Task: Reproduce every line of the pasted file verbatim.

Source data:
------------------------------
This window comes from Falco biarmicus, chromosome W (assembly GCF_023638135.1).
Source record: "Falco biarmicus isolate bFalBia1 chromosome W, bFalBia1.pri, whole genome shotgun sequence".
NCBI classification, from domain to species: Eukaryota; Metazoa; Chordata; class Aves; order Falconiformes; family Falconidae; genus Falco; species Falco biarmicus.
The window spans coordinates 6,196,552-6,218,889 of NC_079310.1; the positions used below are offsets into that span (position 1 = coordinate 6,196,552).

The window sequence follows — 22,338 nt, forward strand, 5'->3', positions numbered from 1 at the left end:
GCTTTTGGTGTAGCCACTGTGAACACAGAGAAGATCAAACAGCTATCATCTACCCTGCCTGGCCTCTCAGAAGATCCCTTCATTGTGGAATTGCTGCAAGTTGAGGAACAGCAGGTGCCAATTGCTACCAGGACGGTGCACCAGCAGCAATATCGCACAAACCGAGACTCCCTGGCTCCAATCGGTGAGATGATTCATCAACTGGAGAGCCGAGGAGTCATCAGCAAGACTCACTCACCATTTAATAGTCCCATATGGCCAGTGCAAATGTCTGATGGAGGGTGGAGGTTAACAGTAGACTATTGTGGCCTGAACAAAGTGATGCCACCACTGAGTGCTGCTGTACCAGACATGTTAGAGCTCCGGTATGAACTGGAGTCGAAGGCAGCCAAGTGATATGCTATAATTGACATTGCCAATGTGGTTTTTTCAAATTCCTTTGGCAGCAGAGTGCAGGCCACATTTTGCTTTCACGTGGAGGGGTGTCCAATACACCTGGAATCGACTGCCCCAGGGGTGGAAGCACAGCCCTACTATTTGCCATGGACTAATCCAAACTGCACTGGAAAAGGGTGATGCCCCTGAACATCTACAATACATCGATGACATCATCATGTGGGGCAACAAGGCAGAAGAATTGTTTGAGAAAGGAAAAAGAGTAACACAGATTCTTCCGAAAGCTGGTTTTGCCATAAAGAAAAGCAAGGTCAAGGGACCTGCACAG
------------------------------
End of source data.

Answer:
This window comes from Falco biarmicus, chromosome W (assembly GCF_023638135.1).
Source record: "Falco biarmicus isolate bFalBia1 chromosome W, bFalBia1.pri, whole genome shotgun sequence".
NCBI classification, from domain to species: Eukaryota; Metazoa; Chordata; class Aves; order Falconiformes; family Falconidae; genus Falco; species Falco biarmicus.
The window spans coordinates 6,196,552-6,218,889 of NC_079310.1; the positions used below are offsets into that span (position 1 = coordinate 6,196,552).

The window sequence follows — 22,338 nt, forward strand, 5'->3', positions numbered from 1 at the left end:
GCTTTTGGTGTAGCCACTGTGAACACAGAGAAGATCAAACAGCTATCATCTACCCTGCCTGGCCTCTCAGAAGATCCCTTCATTGTGGAATTGCTGCAAGTTGAGGAACAGCAGGTGCCAATTGCTACCAGGACGGTGCACCAGCAGCAATATCGCACAAACCGAGACTCCCTGGCTCCAATCGGTGAGATGATTCATCAACTGGAGAGCCGAGGAGTCATCAGCAAGACTCACTCACCATTTAATAGTCCCATATGGCCAGTGCAAATGTCTGATGGAGGGTGGAGGTTAACAGTAGACTATTGTGGCCTGAACAAAGTGATGCCACCACTGAGTGCTGCTGTACCAGACATGTTAGAGCTCCGGTATGAACTGGAGTCGAAGGCAGCCAAGTGATATGCTATAATTGACATTGCCAATGTGGTTTTTTCAAATTCCTTTGGCAGCAGAGTGCAGGCCACATTTTGCTTTCACGTGGAGGGGTGTCCAATACACCTGGAATCGACTGCCCCAGGGGTGGAAGCACAGCCCTACTATTTGCCATGGACTAATCCAAACTGCACTGGAAAAGGGTGATGCCCCTGAACATCTACAATACATCGATGACATCATCATGTGGGGCAACAAGGCAGAAGAATTGTTTGAGAAAGGAAAAAGAGTAACACAGATTCTTCCGAAAGCTGGTTTTGCCATAAAGAAAAGCAAGGTCAAGGGACCTGCACAG